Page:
FDA okays Israeli company’s AI to detect coronavirus in CT scans

With a downloadable update to existing software, an Israeli company says it is poised to help American hospitals spot silent COVID-19 carriers, and help fight transmission between patients.

The US Food and Drug Administration has given Tel Aviv-based Aidoc the green light to start alerting radiologists if they have scanned somebody who, unknowingly, has coronavirus.

The company’s artificial intelligence program powers computers in the radiology departments of more than 100 American hospitals, and in two to three weeks it will start to raise alerts if a patient who just underwent scanning has signs of COVID-19.

The alerts will prompt patients to seek treatment, and to protect others by entering isolation, and allow hospitals to shut down the scanning rooms for disinfection before others contract the virus, said Reut Yalon, Aidoc’s head of product.

A computer using Aidoc’s technology reports findings on a CT scan (courtesy of Aidoc)

“Part of the reason that doctors are hesitant about sending patients for CT scans at the moment is because of the possibility of cross-contamination,” she told The Times of Israel. “We’re able to ensure that no one will be infected from the scanner.”

For patients, she said it creates a “safety net” they wouldn’t otherwise have to quickly catch coronavirus cases they are not aware about. “We’re expediting patient care which is huge for COVID-19,” she said.

CT scans are known to be effective for spotting coronavirus, based on the presence of so-called ground glass opacities in the lungs, patterns which indicate abnormalities. But the problem is that doctors can end up analyzing scans hours or days after they take place. By this point, Yalon noted, other patients may have been contaminated in the scanning room, and time for treatment and isolation of the infected person will have been lost.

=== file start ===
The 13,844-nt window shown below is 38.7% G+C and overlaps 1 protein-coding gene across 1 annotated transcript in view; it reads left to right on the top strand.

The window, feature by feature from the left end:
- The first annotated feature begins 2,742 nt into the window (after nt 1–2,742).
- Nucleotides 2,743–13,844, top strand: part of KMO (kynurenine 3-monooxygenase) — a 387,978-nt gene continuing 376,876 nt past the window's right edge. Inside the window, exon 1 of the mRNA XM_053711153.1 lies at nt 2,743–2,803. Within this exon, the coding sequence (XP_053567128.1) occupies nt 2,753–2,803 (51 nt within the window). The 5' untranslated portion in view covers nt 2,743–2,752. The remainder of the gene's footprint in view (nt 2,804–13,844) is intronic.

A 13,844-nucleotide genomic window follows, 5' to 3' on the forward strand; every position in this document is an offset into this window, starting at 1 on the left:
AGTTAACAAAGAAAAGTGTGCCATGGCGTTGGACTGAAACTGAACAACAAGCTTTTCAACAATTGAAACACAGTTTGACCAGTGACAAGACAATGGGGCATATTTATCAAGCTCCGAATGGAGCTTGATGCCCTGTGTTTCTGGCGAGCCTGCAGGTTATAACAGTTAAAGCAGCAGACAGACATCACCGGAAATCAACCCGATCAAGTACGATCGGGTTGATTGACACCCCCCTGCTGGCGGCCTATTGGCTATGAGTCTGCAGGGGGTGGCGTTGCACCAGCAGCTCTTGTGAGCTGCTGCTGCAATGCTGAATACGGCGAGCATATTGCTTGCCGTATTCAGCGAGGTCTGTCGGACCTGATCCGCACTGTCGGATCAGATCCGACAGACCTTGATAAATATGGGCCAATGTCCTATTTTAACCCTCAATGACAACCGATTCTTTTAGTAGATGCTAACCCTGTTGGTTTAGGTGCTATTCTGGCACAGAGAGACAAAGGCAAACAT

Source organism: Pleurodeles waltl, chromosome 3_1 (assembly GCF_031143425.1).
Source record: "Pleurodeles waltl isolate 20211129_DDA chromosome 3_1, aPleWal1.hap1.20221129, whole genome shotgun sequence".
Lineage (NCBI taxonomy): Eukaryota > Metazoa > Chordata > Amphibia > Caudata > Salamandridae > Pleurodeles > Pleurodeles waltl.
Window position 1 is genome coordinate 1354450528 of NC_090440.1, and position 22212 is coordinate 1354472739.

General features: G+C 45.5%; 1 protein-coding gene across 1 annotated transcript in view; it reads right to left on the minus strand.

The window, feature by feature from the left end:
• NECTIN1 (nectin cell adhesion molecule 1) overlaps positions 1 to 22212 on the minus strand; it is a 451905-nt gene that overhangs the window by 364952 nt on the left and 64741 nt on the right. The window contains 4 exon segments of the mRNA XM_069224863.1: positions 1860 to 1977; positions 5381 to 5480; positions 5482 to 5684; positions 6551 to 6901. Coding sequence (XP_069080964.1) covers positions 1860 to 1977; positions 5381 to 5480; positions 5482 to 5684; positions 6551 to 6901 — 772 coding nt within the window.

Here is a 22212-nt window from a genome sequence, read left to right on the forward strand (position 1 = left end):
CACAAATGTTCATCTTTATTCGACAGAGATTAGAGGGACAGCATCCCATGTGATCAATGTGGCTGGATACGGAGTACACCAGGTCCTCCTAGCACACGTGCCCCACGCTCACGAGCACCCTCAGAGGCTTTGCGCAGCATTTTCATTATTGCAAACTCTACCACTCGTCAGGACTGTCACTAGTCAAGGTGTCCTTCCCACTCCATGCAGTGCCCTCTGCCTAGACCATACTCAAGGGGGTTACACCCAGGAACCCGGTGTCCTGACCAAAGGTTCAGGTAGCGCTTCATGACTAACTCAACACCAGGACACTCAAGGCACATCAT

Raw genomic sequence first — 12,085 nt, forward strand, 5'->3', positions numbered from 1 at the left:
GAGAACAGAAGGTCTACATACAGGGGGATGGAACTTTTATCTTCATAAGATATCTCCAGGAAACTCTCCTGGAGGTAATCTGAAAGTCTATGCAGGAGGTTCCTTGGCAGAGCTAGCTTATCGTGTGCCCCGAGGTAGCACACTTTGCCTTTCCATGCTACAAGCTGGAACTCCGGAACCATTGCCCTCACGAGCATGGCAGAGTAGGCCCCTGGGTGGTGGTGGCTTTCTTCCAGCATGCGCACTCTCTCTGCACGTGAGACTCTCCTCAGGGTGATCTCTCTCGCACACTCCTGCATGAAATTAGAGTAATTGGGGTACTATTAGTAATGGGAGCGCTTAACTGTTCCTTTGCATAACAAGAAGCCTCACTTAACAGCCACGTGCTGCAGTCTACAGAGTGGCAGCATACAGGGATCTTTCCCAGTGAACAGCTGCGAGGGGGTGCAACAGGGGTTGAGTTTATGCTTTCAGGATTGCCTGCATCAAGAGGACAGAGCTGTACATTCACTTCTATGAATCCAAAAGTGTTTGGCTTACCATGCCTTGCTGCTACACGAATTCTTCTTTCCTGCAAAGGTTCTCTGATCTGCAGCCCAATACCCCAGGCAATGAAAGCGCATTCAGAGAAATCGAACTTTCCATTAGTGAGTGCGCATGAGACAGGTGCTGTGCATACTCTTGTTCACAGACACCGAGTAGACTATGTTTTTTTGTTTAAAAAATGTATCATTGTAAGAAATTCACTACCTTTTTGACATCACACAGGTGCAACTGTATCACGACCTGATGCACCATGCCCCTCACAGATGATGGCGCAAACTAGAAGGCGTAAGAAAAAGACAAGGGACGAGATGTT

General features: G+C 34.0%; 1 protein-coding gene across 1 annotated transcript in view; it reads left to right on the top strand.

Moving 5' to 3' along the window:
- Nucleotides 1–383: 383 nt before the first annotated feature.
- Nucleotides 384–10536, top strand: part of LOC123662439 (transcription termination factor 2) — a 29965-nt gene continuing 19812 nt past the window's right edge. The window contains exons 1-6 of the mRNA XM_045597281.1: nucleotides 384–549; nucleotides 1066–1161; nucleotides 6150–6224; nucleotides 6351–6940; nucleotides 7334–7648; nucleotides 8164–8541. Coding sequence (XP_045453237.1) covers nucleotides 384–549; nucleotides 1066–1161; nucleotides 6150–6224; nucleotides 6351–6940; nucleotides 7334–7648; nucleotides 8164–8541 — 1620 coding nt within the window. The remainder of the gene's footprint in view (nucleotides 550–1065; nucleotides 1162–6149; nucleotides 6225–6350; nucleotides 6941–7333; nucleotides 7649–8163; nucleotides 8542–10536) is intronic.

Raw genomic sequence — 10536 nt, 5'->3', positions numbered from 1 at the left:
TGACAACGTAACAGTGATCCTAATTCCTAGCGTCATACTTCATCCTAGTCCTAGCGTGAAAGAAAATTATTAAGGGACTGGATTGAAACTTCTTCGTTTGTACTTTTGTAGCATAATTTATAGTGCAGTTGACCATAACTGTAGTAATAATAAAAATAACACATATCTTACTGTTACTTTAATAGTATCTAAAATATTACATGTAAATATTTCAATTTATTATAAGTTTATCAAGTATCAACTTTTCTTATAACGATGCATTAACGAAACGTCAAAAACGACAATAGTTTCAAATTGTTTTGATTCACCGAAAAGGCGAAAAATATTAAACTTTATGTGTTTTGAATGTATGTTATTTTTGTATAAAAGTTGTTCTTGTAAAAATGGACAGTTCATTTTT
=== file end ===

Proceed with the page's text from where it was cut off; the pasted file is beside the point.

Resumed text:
Reut Yalon, head of product at Aidoc (courtesy of Aidoc)

Aidoc provides artificial intelligence that alerts radiologists to conditions like intracranial hemorrhaging and pulmonary embolism before doctors get around to reading the scans, prompting them to flag the patient for priority attention.

The functionality to detect coronavirus is being added, by downloadable update, to the computers of American hospitals that use Aidoc’s system, after the FDA agreed to its deployment in the COVID-19 fight.

US hospitals will be the first to use Aidoc’s coronavirus detection capability, but the company will soon roll it out to many of the 200 hospitals that use its system in Israel, Europe, and South America.

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Written by Aakash Malu


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